When anyone asks me what is the most important piece of gear for real backcountry hiking? I give them 2 answers- SOCKS and UNDERWEAR. Screw that up and you will be in for a world of discomfort! In suburbia you can get away with the 12 pack socks sold in a large ziplock bags at the big box stores... as well as the Fruity Loomy undergarments... but if you ever wear either on any sort of serious hike you will be very regretful! Once I learned this I literally threw away all my cheap socks and underwear... I would buy one pair of the good ones each pay period until I was at a point I could throw out all the cheap ones. Plus the good ones have lifetime warranties and literally last for years... whereas the cheap ones are in constant need of replacement. And once you get the expensive socks you do not end up with lots of mismatched pairs.. you will be very vigilant not to lose a sock! So my daily wear is also my backcountry wear... here are links to my favs-
Darn Tough socks-
ExOfficio give-N-go boxer/briefs
Once back at the trail head we embarked on part 2 of our trip- Mt. Elbert and Halfmoon Creek near Leadville CO. As we left the backcountry we decided to stop off in Nederland to grab a burger for lunch... we stopped in town at a sportsbar looking joint and ordered lunch.... Our rather ordinary lunch cost us just over $100! So lesson learned here for the After Action Review... avoid CO hipster towns if possible!
The drive to Leadville was about 2 1/2 hours, most of which was on I70 west... a road we knew very well by this point! But the mountains were beautiful and we got into Leadville around 5pm. Our goal was to venture out into the San Isabel National Forest to set up camp somewhere near the Mt. Elbert trail head. With a goal of climbing Elbert on our last day. This area is just southwest of Leadville and has tons of gorgeous high altitude lakes. We drove out on Forest Service rd 110 (Halfmoon rd) which sort of runs between Mt Massive and Mt Elbert along Halfmoon Creek. We observed folks dispersed camping all along the creek as we traveled southwest on 110. Finally we arrived at the designated camping area called Halfmoon West Campground. There was a self-service pay station and hand pitcher pump at the entrance.... we took a ride through and found a very secluded site with its own private privy! So we decided to stake our claim! Our camp spot was site #15 and we were the only ones in that area!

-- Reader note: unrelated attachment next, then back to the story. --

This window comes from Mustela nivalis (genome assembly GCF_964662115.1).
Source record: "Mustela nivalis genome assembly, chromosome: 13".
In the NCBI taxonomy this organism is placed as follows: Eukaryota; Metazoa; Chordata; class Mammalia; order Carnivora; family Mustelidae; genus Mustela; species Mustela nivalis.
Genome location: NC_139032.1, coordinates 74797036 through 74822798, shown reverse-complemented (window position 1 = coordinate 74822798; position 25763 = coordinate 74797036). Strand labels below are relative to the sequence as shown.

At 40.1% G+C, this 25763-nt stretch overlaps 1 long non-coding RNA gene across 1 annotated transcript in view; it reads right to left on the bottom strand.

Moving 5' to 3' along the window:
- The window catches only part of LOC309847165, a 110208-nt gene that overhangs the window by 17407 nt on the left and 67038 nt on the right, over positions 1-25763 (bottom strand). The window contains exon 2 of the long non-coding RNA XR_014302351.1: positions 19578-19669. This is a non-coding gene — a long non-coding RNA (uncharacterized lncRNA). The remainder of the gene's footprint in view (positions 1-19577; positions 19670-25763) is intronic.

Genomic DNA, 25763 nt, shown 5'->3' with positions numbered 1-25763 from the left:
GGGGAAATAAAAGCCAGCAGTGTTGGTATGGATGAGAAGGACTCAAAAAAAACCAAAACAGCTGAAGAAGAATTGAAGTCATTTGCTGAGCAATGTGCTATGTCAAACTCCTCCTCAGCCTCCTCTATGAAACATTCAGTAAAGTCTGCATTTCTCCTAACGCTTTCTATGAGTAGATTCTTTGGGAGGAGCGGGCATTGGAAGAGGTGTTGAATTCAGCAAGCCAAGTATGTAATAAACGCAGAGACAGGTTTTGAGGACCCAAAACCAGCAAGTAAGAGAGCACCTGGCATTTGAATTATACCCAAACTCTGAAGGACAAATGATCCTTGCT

We settled in for our second night and enjoyed rapidly cooling temperatures as a beautiful sunset got cranked up. For our last day we had planned to summit Mt Elbert the second highest mountain in the lower 48... but we were still smoked from the glacier hike the first day!
So we opted to have a relaxing morning in camp with great coffee, deer sausage, eggs and keto pancakes! Everything was a hit... except the keto pancakes... which were somewhat like eating cardboard and sand. However just as we were trying to decide what to do with the leftover pancakes a gray jay showed up begging for food! So we set up a little bird feeding station at our camp table and enjoyed the gray jay show for the next hour! Gray Jays love keto pancakes!
After the bird show we packed up camp and decided to go check out Emerald Lake, which was just up FS rd 110. This small lake offers excellent trout fishing and features a nice trail around the lake. At this point I need to say.... the Halfmoon Valley area was gorgeous and I hated to leave it... I am definitely hoping to return to this area for a much longer camping venture! After some time enjoying Emerald lake we headed back into Leadville as we had an Airbnb scheduled for our final night in CO.
Our Airbnb was called "Inn the Clouds Hostel"... it was a set up best for CDT thru hikers and backpackers but our room contained 5 very comfy beds and our own full bath. It was a very comfy way to finish off our adventure. Our host advised us to check out the Mineral Belt Trail which is a paved 11 mile trail encircling Leadville. Designed primarily for mountain bikes this gentle trail provides a tour of the incredible mining history and industry which the town was founded on. Mining shafts, chutes, hoppers and various other mining infrastructure artifacts from the mid 1800s were everywhere and in incredibly great condition. Interpretive signage along the way described each feature and provide photos of the site as it appeared in the 1800s... it was all very fascinating. We hiked about 3 miles on the trail but if we had more time I would certainly bike the entire 11 mile loop. A bike shop in town (Life Cycles) provides daily $25 bike rentals.
For our evening meal we grabbed a large carnivore pizza at "High Mountain Pies"...Highly recommend... we spent about $30 on supper in Leadville. Leadville is becoming touristy but still holds onto its blue collar mining roots and the people in this town were all very friendly and easy going... hikers and hunters alike would feel welcomed. Still a very nice town and I would certainly like to go back. I would say Leadville is exactly the opposite of Vale!
The following morning we woke at 5am and were back on our way to the land of sunflowers by 6am. It was a fun trip and a great way to end our summer... our only mistake was to make it too short... next time it will be a 7 day venture.
Watch the vlog here! --